KENSINGTON. — Kensington--The science fiction visionaries of the '40s and '50s and '60s didn't think about the planetary-scale devastation that a major space effort would cause. If they had, they would have considered the moon, instead of the earth, as the realistic base for space operations. The moon has no atmosphere to pollute, no ozone layer to perforate, no species to be driven to extinction. It is a natural space station waiting to be inhabited.
Also, as space stations go -- or as they are planned in the endless studies -- the moon has the benefit of a slight gravity to keep things in place, plus enormous amounts of raw materials and unlimited cheap real estate on which to lay out acres and acres and even whole square miles of lunar-built solar panels. Launch costs from the moon to the earth (or to any place in the solar system) would be tens of times cheaper than from the earth. The moon is the doorstep of the earth.
An enduring question about space development is, why bother?
Among the many answers is the continuing build-up of carbon dioxide in the earth's atmosphere. If the growth of human technical cleverness and its environmental effects cannot be stopped, if collective self-control is not possible, then one advantage of space is space itself -- all that room to do whatever we want and on whatever scale.
But talking about large-scale access to space is not the same as doing something about it. We humans hardly ever do anything without being pushed. The Apollo program is an example: Humanity's plans to go to the moon would still be on the drawing boards if the U.S. had not been in competition with the late Soviet Union. Another example is nuclear energy: Regardless of one's feelings about that awesome primal force, human beings were clever enough to get access to it in only a few years, rather than decades, because the U.S. was in deadly competition with Germany and Japan.
Japan. Consider Japan in the context of the moon. Here lies another answer to the question, why space? The 120 million Japanese people live on a California-sized island that is nearly empty of energy and material resources and low-cost land. The moon offers access to all of these.
The Japanese are presently completing their ''H-2'' heavy-lift vehicle to launch large satellites. Its main engine, the LE-7, is under development. It is a powerful engine because it operates at high pressures and burns hydrogen and oxygen, which is the most efficient, and environmentally clean, fuel there is.
The LE-7 engine will be operational by the middle of this decade. It won't be the largest rocket engine ever built, but it will be among the most technically-advanced engines in the world. Its design thrust is within a factor of seven of each of the giant F-1 engines that powered the American Saturn moon rocket.
Could the LE-7 be scaled up to the size of the American F-1 engine, or even larger? Almost certainly. Its designers probably already have larger versions on their drawing boards -- just as we had correspondingly scaled engines 30 years ago.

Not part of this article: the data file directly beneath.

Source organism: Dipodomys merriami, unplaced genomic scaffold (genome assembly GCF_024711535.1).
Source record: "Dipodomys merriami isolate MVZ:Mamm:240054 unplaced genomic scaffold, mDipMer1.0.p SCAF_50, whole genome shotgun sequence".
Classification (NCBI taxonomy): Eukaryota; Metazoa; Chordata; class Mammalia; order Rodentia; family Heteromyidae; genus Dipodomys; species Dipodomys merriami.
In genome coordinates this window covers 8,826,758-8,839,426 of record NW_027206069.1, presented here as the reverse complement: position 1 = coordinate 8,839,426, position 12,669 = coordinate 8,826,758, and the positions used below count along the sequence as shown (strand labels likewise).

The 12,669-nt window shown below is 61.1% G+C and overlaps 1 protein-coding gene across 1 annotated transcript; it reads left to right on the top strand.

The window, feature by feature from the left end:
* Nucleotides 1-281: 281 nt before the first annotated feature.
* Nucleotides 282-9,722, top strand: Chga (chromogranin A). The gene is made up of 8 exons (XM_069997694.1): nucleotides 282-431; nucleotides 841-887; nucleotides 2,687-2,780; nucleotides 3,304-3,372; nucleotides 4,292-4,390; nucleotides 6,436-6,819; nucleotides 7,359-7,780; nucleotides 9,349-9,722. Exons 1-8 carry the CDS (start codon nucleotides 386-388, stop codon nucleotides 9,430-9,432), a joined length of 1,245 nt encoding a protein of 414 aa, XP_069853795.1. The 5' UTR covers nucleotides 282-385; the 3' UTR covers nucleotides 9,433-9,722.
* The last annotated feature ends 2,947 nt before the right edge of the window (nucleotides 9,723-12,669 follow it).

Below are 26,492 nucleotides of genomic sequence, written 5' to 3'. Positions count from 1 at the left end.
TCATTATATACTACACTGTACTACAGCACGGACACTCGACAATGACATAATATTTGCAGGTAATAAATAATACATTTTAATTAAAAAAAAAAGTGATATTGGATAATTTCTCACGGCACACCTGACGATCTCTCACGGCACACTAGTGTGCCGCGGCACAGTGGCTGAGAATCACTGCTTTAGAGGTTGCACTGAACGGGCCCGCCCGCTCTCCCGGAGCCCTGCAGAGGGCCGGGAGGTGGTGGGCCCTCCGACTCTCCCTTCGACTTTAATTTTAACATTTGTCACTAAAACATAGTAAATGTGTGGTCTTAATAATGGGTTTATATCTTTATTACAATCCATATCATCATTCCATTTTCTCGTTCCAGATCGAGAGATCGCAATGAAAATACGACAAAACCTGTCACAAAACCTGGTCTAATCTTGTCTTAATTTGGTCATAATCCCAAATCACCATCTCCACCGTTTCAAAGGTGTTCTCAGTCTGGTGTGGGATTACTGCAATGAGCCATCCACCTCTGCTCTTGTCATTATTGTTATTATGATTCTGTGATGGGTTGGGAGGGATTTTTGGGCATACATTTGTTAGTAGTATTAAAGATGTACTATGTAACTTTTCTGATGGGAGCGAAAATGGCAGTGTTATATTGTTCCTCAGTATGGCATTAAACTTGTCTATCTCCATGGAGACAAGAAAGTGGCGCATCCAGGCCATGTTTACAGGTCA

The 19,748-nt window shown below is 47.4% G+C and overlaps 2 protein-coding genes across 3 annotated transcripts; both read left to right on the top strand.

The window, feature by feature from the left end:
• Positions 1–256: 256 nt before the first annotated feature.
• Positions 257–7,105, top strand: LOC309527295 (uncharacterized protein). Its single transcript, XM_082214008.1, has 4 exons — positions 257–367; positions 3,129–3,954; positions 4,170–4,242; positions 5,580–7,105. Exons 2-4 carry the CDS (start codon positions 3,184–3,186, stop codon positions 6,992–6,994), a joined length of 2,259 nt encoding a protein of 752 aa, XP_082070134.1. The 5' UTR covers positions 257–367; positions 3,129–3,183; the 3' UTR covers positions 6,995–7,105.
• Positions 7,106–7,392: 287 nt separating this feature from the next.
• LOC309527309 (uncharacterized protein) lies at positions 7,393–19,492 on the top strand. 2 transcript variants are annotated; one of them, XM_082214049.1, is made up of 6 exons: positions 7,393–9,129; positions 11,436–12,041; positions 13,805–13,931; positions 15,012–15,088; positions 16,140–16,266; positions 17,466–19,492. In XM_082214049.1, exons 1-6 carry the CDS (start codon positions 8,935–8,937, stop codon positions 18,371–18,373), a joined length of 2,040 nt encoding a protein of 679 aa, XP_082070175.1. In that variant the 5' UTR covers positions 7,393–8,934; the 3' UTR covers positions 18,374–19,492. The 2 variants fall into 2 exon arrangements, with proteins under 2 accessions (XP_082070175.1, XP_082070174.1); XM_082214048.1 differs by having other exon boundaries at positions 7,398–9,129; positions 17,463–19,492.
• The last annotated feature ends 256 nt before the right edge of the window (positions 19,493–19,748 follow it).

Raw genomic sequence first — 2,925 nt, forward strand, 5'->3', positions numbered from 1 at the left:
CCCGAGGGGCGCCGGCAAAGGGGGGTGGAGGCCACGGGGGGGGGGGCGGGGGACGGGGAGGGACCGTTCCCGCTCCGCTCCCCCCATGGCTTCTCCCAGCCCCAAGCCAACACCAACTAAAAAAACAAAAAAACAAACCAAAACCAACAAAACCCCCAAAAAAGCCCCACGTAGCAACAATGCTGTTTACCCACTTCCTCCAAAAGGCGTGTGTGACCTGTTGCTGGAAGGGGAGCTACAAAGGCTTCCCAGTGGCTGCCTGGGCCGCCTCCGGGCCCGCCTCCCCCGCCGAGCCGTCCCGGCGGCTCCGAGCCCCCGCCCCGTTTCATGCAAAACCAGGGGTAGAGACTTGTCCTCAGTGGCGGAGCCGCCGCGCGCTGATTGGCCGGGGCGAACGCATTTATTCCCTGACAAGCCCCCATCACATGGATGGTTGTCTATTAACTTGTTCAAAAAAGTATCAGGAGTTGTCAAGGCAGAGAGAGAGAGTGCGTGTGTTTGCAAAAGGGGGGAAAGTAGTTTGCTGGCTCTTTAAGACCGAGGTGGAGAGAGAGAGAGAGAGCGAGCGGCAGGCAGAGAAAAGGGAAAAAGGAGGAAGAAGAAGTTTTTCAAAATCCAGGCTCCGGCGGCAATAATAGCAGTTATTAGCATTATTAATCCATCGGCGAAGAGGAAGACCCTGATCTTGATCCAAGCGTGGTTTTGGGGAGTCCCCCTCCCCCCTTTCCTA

What might be the utility to the Japanese of a launcher using five or more large hydrogen-oxygen engines ganged together? Such super rocket would be classifiable as a moon shuttle, able to push heavy loads to the moon, perhaps including prefabricated mining and manufacturing facilities.
What could the Japanese manufacture on the moon? Cars are one possibility. But since cars presently sell for $5 to $10 per pound, the cost of moon-to-earth shipment, even at only $2 per pound, would add too much to the sticker price.
What, then, about high-tech products like computers and silicon chips, plus precious metals and maybe even gem-quality crystals worth thousands of dollars per pound? For them, the transport cost from the moon to any point on earth would be negligible.
Japanese industry on the moon would have unlimited access to energy and materials. Real estate would be free. And the low-gravity setting would reduce the cost of mining and manufacturing, construction and materials handling. A lunar setting would be ideal for a major technical economic power that presently has few natural resources.
Cars probably won't ever be cost-effectively shipped from the moon, but other items easily could be sent to any point on earth. If the Japanese (or any other nation -- or corporation!) were to make a leap for the moon, the countries left behind will feel technologically dwarfed and economically and even militarily threatened.
Fortunately, such threats are just the sort of kick in the pants that human beings traditionally have needed to make them actually do things rather than just stand around talking about doing things. If the Japanese, or some other country, were to plant a permanent base on the moon, for whatever reason, other nations would necessarily have to put permanent bases there too.
A flat-out race to put bases on the moon would provide the adrenalin-pumping competitive thrill that our species has always thrived on and excelled with. It would be a non-military motivating force to drive humanity to expand its biological range beyond the earth.
It matters not who leads the way back to the moon. Right now the Japanese have the greatest incentive and the strongest ability. In a few years they will have the means.
In the meantime, space station Freedom, if it ever gets off the ground, will go round and round to nowhere at a high price. That the Japanese are encouraging it makes it appear not implausibly as a diversion of our resources from truly useful programs, such as the development of powerful and reliable space engines, nuclear ones even. And we need to think realistically about permanent colonies on the moon.
The race will be exciting.
Robert Burruss is an engineer and free-lance writer.